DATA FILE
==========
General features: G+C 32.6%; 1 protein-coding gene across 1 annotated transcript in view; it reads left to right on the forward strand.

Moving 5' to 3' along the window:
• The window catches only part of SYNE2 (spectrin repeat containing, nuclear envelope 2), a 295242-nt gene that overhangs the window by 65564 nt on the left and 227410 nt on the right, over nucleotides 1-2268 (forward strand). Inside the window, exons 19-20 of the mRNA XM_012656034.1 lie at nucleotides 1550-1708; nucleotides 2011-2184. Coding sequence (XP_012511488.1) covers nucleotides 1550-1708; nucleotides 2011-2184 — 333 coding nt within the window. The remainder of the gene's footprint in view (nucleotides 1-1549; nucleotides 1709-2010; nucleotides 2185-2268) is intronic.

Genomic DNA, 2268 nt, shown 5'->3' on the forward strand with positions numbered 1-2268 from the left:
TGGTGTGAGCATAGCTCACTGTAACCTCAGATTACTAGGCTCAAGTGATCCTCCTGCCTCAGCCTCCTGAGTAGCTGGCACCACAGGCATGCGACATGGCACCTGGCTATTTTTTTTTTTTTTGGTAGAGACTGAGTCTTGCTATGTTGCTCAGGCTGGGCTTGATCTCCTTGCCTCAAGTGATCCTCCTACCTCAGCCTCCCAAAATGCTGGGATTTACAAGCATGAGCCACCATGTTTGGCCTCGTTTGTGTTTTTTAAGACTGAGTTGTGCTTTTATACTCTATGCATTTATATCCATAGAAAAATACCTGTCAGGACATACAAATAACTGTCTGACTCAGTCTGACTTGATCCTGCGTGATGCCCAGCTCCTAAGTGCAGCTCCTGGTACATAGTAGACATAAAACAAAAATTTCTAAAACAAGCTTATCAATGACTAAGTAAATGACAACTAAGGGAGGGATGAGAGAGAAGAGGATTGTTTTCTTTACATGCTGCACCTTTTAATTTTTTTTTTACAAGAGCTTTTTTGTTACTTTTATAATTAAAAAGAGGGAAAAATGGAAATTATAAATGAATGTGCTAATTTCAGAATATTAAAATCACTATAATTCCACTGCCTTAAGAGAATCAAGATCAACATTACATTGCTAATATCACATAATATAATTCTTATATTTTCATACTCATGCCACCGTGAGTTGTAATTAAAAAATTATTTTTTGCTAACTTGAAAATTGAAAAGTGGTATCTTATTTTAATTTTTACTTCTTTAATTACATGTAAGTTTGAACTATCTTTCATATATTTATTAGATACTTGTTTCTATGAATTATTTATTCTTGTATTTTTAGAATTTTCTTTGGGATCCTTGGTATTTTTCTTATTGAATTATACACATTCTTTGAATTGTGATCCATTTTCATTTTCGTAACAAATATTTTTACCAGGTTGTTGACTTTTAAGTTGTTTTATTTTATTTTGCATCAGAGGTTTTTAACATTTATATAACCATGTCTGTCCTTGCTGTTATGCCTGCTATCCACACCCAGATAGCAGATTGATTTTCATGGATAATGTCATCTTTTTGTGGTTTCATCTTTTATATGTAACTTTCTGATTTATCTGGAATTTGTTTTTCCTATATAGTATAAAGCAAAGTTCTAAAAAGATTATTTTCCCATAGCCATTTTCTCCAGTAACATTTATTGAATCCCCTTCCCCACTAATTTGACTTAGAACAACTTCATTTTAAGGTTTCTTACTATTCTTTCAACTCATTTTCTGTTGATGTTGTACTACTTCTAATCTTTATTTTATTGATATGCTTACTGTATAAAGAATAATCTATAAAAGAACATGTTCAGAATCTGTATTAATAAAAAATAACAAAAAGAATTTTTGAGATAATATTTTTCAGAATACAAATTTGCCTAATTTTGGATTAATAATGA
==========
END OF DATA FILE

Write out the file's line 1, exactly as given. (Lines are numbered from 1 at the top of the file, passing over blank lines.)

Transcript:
General features: G+C 32.6%; 1 protein-coding gene across 1 annotated transcript in view; it reads left to right on the forward strand.